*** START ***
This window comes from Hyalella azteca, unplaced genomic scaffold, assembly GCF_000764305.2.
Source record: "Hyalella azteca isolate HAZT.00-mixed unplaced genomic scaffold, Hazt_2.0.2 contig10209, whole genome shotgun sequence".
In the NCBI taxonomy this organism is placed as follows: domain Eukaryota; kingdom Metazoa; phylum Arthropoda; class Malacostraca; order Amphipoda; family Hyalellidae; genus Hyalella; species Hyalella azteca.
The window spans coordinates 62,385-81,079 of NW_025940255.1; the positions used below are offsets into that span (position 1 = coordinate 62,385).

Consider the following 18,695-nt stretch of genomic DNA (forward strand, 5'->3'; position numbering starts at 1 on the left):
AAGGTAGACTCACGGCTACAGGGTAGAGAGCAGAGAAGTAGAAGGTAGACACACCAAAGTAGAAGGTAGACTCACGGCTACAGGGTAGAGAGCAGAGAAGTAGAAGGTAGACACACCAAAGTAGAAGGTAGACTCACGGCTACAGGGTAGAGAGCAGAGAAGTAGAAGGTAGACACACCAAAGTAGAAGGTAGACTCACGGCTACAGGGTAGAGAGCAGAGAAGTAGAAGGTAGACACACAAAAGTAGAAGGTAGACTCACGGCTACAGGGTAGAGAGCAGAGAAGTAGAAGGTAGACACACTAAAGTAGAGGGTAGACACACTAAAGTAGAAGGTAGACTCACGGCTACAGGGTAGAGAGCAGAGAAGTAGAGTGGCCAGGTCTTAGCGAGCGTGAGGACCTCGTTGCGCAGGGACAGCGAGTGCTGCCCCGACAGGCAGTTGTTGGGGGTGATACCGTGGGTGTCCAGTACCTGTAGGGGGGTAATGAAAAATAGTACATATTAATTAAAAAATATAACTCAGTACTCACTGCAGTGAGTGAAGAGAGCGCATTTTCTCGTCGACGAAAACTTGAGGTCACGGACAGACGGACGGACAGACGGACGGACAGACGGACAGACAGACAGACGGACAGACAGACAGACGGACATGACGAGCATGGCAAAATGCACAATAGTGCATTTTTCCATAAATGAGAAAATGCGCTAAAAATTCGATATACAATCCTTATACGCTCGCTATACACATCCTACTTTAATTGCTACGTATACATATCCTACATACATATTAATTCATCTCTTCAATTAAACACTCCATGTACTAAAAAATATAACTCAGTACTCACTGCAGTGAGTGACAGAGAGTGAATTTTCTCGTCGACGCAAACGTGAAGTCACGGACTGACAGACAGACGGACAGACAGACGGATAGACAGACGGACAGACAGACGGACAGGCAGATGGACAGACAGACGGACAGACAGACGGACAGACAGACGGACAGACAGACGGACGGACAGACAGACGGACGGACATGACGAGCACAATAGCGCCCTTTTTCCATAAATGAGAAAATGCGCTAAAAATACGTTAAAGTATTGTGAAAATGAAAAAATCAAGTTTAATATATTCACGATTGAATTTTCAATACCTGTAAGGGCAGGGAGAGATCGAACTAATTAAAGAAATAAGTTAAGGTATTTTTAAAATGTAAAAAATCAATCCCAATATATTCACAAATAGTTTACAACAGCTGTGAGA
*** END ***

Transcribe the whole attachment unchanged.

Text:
This window comes from Hyalella azteca, unplaced genomic scaffold, assembly GCF_000764305.2.
Source record: "Hyalella azteca isolate HAZT.00-mixed unplaced genomic scaffold, Hazt_2.0.2 contig10209, whole genome shotgun sequence".
In the NCBI taxonomy this organism is placed as follows: domain Eukaryota; kingdom Metazoa; phylum Arthropoda; class Malacostraca; order Amphipoda; family Hyalellidae; genus Hyalella; species Hyalella azteca.
The window spans coordinates 62,385-81,079 of NW_025940255.1; the positions used below are offsets into that span (position 1 = coordinate 62,385).

Consider the following 18,695-nt stretch of genomic DNA (forward strand, 5'->3'; position numbering starts at 1 on the left):
AAGGTAGACTCACGGCTACAGGGTAGAGAGCAGAGAAGTAGAAGGTAGACACACCAAAGTAGAAGGTAGACTCACGGCTACAGGGTAGAGAGCAGAGAAGTAGAAGGTAGACACACCAAAGTAGAAGGTAGACTCACGGCTACAGGGTAGAGAGCAGAGAAGTAGAAGGTAGACACACCAAAGTAGAAGGTAGACTCACGGCTACAGGGTAGAGAGCAGAGAAGTAGAAGGTAGACACACAAAAGTAGAAGGTAGACTCACGGCTACAGGGTAGAGAGCAGAGAAGTAGAAGGTAGACACACTAAAGTAGAGGGTAGACACACTAAAGTAGAAGGTAGACTCACGGCTACAGGGTAGAGAGCAGAGAAGTAGAGTGGCCAGGTCTTAGCGAGCGTGAGGACCTCGTTGCGCAGGGACAGCGAGTGCTGCCCCGACAGGCAGTTGTTGGGGGTGATACCGTGGGTGTCCAGTACCTGTAGGGGGGTAATGAAAAATAGTACATATTAATTAAAAAATATAACTCAGTACTCACTGCAGTGAGTGAAGAGAGCGCATTTTCTCGTCGACGAAAACTTGAGGTCACGGACAGACGGACGGACAGACGGACGGACAGACGGACAGACAGACAGACGGACAGACAGACAGACGGACATGACGAGCATGGCAAAATGCACAATAGTGCATTTTTCCATAAATGAGAAAATGCGCTAAAAATTCGATATACAATCCTTATACGCTCGCTATACACATCCTACTTTAATTGCTACGTATACATATCCTACATACATATTAATTCATCTCTTCAATTAAACACTCCATGTACTAAAAAATATAACTCAGTACTCACTGCAGTGAGTGACAGAGAGTGAATTTTCTCGTCGACGCAAACGTGAAGTCACGGACTGACAGACAGACGGACAGACAGACGGATAGACAGACGGACAGACAGACGGACAGGCAGATGGACAGACAGACGGACAGACAGACGGACAGACAGACGGACAGACAGACGGACGGACAGACAGACGGACGGACATGACGAGCACAATAGCGCCCTTTTTCCATAAATGAGAAAATGCGCTAAAAATACGTTAAAGTATTGTGAAAATGAAAAAATCAAGTTTAATATATTCACGATTGAATTTTCAATACCTGTAAGGGCAGGGAGAGATCGAACTAATTAAAGAAATAAGTTAAGGTATTTTTAAAATGTAAAAAATCAATCCCAATATATTCACAAATAGTTTACAACAGCTGTGAGA